Beyond the ICO Part 3: Evolution Versus Revolution
The ICO model will soon be rendered redundant by a series of new token offering models focusing on security, transparency, and regulatory compliance. An explosion of token offering innovation is underway, with several new models emerging as prime contenders for the title of the “ICO of the future.”
In this three-part series, we’ll assess the current state of the ICO ecosystem, analyze the regulatory shift making the “traditional” ICO model untenable, and take a look beyond the ICO at the future of decentralized capital generation.
In our previous Beyond the ICO article, we examined the ICO market and regulatory response to the ongoing issue of ICO fraud. Regulators are playing a critical role in the creation of a new token offering model that allows innovative startups to access capital in a decentralized manner, but what shape will the future ICO take?
The Future of the ICO
The immunological regulatory response to the threat presented by the traditional ICO model will inevitably result in change, but regulation isn’t the only environmental factor shaping the evolution of ICOs. Community self-regulation will heavily influence the morphology of future ICOs as the crypto market adapts to fraud within the ICO market and eliminates less efficient models in a Darwinian manner.
The ICO model will fracture into separate models that fill different niches within the blockchain ecosystem; security token offerings and DAICOs.
Security token offerings address the core issue presented by bringing capital markets onto the blockchain. Instead of working against existing securities laws, a security token offering, or STO, works with them — the most obvious solution to the looming threat of regulatory action. Instead of attempting to camouflage what is arguably a securities offering as a utility token, STOs deliver regulatory certainty as well as investor confidence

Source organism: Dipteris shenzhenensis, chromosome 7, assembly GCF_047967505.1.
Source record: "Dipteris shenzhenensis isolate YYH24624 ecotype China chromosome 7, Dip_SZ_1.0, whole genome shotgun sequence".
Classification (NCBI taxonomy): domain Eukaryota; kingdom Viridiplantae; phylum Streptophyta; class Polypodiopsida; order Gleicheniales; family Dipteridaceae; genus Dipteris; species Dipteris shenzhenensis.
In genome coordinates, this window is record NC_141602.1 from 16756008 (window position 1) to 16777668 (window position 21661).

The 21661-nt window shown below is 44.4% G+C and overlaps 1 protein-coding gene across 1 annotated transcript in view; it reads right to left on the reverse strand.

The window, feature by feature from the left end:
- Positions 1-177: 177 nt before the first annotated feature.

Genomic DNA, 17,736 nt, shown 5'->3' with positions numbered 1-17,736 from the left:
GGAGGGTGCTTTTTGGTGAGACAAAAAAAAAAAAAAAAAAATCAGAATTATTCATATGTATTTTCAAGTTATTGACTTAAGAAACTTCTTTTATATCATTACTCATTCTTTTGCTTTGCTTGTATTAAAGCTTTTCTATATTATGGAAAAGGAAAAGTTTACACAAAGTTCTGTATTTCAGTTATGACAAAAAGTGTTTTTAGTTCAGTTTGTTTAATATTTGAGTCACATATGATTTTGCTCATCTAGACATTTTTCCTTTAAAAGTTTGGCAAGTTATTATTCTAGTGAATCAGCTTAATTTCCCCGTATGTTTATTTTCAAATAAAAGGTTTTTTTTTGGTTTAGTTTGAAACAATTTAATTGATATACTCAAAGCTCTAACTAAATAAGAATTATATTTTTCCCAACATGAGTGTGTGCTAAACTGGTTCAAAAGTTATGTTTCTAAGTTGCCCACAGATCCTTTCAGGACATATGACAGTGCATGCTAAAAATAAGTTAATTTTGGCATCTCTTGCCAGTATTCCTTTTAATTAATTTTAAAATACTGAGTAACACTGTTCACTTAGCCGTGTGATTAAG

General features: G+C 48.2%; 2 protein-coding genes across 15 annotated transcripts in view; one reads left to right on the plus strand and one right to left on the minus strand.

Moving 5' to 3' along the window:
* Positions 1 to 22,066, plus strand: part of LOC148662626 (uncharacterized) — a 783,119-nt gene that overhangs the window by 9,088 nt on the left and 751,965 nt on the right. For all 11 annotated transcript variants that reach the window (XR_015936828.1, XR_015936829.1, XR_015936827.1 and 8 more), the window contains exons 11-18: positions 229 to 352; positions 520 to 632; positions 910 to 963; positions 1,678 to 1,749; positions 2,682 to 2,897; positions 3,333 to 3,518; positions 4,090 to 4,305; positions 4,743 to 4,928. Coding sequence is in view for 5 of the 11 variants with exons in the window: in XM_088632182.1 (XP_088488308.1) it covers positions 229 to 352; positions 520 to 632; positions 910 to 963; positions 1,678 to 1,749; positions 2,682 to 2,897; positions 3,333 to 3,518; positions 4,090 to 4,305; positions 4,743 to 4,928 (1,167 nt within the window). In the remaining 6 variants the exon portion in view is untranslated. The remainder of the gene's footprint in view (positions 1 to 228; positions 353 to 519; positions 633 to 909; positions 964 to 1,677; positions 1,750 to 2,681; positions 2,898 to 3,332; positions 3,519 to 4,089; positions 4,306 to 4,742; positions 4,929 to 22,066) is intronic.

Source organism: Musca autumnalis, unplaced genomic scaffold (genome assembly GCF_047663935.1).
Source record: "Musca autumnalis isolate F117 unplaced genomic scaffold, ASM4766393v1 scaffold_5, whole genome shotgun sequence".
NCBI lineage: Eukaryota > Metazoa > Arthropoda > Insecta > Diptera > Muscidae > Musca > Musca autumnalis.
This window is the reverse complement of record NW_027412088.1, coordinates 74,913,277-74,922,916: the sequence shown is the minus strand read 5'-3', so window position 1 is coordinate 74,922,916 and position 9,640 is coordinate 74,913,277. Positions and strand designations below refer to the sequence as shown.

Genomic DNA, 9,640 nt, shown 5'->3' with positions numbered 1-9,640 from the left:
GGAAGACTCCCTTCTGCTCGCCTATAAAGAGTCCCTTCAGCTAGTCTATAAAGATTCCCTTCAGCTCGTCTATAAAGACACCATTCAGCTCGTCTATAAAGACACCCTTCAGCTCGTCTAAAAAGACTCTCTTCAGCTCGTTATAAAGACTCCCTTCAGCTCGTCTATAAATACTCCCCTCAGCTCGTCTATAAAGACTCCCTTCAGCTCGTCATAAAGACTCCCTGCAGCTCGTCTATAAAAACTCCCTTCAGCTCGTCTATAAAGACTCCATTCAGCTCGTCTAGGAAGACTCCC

While STOs aim to adapt to the impending fallout of an extinction-level threat, the DAICO model — proposed by Vitalik Buterin — is less concerned with regulation, and more focused on minimizing the inherent risk and complexity of ICOs. By fusing the concept of a decentralized autonomous organization and an ICO, the DAICO model allows development teams to publish a smart contract that launches in “contribution mode.”
A DAICO establishes the funding process as a smart contract that governs the contribution of ether to a project and the specifics of a sale, as well as allowing token holders to vote on the rate of funding delivered to the development team, or even put a contract into “withdraw mode” as outlined by Buterin:
“Voters start off by giving the development team a reasonable and not-too-high monthly budget, and raise it over time as the team demonstrates its ability to competently execute with its existing budget. If the voters are very unhappy with the development team’s progress, they can always vote to shut the DAICO down entirely and get their money back.”
The ICO Model is Here to Stay — But Not as We Know it
Both the DAICO and STO models address the major obstacles that ICOs face in the near future, but the evolving crypto industry may eliminate the ICO as a launchpad for new blockchain-based platforms altogether.
UK-based technology advisory and investment firm GP Bullhound predicts the end of the ICO model as the go-to capital generation method for blockchain entrepreneurs, stating that 2018 will see airdrops become new normal for token distribution. With venture capital stepping in at a pre-ICO stage, airdrops will function as a preferable option to traditional ICO models in order to maximize network effects.
While the ICO as it exists today may be gone tomorrow, the blockchain brings evolution, not revolution. Regardless of regulatory posturing, decentralized growth capital generation will exist as long as decentralized currencies exist and are used to exchange value. Ultimately, the ICO is identical to the underlying technology that drives it — regardless of the shape it takes in future, it’s here to stay.
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